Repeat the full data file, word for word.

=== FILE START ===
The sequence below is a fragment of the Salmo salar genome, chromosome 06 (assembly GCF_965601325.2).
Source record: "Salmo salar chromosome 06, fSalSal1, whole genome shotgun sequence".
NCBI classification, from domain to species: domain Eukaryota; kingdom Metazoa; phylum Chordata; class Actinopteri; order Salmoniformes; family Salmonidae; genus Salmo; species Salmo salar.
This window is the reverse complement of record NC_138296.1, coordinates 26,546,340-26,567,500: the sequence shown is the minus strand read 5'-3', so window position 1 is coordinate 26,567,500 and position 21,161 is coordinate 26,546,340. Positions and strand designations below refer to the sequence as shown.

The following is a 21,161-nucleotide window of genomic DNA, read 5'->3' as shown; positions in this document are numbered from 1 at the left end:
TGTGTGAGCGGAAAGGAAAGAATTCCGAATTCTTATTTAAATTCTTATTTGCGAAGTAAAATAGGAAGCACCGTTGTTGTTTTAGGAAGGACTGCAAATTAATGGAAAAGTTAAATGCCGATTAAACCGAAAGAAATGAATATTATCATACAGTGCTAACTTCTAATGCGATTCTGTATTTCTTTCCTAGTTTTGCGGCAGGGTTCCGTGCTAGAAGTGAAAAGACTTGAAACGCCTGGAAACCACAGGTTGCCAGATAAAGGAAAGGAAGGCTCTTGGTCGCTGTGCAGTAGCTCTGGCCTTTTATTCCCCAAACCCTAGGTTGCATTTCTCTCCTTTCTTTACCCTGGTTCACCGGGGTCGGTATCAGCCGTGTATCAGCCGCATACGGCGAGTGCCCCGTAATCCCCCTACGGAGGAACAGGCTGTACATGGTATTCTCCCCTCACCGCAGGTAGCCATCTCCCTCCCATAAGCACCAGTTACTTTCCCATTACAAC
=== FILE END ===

The sequence below is a fragment of the Salmo salar genome, chromosome 06 (assembly GCF_965601325.2).
Source record: "Salmo salar chromosome 06, fSalSal1, whole genome shotgun sequence".
NCBI classification, from domain to species: domain Eukaryota; kingdom Metazoa; phylum Chordata; class Actinopteri; order Salmoniformes; family Salmonidae; genus Salmo; species Salmo salar.
This window is the reverse complement of record NC_138296.1, coordinates 26,546,340-26,567,500: the sequence shown is the minus strand read 5'-3', so window position 1 is coordinate 26,567,500 and position 21,161 is coordinate 26,546,340. Positions and strand designations below refer to the sequence as shown.

The following is a 21,161-nucleotide window of genomic DNA, read 5'->3' as shown; positions in this document are numbered from 1 at the left end:
TGTGTGAGCGGAAAGGAAAGAATTCCGAATTCTTATTTAAATTCTTATTTGCGAAGTAAAATAGGAAGCACCGTTGTTGTTTTAGGAAGGACTGCAAATTAATGGAAAAGTTAAATGCCGATTAAACCGAAAGAAATGAATATTATCATACAGTGCTAACTTCTAATGCGATTCTGTATTTCTTTCCTAGTTTTGCGGCAGGGTTCCGTGCTAGAAGTGAAAAGACTTGAAACGCCTGGAAACCACAGGTTGCCAGATAAAGGAAAGGAAGGCTCTTGGTCGCTGTGCAGTAGCTCTGGCCTTTTATTCCCCAAACCCTAGGTTGCATTTCTCTCCTTTCTTTACCCTGGTTCACCGGGGTCGGTATCAGCCGTGTATCAGCCGCATACGGCGAGTGCCCCGTAATCCCCCTACGGAGGAACAGGCTGTACATGGTATTCTCCCCTCACCGCAGGTAGCCATCTCCCTCCCATAAGCACCAGTTACTTTCCCATTACAAC